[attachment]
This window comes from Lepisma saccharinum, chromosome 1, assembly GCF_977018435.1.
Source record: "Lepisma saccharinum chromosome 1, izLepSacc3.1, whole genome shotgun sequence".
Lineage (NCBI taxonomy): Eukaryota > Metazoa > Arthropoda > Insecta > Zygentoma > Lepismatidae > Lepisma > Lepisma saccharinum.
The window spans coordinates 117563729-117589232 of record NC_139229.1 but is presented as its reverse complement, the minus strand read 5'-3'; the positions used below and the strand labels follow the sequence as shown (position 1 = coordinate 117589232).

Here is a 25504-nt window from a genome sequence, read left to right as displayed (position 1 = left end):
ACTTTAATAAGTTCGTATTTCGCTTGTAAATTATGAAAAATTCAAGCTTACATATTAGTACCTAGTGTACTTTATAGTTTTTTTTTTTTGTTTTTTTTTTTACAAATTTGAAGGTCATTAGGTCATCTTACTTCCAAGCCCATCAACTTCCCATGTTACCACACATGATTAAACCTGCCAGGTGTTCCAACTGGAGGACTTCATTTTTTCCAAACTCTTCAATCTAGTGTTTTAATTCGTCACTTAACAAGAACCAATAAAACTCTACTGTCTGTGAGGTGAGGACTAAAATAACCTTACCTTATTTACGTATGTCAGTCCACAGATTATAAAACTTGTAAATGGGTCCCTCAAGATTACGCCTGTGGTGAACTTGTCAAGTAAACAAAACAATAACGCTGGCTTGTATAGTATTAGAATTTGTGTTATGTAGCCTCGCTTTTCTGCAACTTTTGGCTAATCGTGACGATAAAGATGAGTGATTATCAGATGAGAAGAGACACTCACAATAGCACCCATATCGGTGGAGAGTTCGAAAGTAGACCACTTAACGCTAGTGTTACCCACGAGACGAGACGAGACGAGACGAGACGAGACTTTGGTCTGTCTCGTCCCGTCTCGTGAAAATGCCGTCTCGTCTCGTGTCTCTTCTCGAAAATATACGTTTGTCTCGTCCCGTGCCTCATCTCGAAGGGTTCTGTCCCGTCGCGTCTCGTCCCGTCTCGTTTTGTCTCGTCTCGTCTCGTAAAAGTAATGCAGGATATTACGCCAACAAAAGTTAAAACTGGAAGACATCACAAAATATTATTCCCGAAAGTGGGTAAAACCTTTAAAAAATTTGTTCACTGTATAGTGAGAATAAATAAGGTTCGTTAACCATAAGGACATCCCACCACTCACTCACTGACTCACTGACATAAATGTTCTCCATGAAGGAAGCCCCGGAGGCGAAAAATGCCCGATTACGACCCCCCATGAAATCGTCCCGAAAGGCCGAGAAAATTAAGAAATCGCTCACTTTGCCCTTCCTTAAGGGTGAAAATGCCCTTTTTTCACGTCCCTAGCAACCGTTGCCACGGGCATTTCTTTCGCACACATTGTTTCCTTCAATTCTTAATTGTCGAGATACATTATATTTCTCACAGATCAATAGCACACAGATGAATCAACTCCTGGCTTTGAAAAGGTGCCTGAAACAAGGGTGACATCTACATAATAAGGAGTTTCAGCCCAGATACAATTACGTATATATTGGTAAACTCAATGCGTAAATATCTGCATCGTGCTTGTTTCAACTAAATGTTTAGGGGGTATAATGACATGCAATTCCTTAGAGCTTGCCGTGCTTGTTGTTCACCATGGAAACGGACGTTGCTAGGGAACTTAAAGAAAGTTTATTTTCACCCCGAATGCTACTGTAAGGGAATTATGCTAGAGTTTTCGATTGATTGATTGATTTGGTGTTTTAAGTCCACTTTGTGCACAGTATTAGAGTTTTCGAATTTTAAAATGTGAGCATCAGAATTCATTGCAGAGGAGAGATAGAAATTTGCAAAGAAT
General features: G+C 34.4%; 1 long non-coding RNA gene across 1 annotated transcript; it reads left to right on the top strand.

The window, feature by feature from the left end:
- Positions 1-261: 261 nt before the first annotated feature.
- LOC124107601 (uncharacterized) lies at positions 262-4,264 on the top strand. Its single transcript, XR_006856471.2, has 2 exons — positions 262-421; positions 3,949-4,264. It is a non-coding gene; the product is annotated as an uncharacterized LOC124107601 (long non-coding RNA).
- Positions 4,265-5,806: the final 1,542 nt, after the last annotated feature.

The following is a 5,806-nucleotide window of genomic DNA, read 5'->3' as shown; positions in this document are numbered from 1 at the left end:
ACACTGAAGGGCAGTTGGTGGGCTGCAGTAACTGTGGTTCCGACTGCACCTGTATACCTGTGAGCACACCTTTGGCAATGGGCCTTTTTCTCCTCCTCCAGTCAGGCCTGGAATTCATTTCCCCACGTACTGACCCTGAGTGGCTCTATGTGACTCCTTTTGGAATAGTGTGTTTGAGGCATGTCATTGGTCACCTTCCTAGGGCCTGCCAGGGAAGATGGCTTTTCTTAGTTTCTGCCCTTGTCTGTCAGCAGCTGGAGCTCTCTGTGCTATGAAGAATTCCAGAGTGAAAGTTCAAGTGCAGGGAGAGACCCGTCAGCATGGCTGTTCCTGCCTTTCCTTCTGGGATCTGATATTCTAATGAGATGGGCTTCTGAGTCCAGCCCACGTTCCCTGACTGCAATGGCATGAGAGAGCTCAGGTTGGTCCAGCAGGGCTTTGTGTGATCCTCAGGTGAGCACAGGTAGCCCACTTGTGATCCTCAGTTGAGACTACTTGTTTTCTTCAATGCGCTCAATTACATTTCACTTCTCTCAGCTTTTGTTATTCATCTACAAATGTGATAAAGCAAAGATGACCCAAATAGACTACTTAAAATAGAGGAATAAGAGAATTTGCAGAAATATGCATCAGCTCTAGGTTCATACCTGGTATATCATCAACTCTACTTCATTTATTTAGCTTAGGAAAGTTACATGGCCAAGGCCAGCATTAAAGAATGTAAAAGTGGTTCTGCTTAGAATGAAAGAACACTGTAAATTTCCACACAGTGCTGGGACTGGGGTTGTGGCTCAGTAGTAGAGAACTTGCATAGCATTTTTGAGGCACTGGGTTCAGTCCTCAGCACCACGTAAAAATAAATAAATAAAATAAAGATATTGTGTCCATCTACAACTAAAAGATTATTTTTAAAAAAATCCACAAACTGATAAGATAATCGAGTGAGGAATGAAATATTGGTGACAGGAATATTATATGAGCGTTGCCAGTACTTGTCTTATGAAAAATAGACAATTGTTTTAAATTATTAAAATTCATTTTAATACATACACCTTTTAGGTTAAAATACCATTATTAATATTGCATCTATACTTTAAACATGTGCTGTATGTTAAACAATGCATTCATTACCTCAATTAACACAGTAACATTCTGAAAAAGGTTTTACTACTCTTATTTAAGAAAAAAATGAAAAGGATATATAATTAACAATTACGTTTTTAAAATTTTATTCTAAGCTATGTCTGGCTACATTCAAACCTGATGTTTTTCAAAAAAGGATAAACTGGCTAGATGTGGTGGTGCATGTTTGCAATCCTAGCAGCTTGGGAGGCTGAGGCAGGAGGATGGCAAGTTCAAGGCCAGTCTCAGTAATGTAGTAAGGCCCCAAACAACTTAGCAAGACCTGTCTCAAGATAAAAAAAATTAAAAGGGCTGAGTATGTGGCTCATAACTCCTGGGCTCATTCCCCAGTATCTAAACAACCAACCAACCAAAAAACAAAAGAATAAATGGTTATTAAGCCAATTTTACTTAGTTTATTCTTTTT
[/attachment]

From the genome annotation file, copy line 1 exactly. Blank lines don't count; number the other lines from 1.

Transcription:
This window comes from Lepisma saccharinum, chromosome 1, assembly GCF_977018435.1.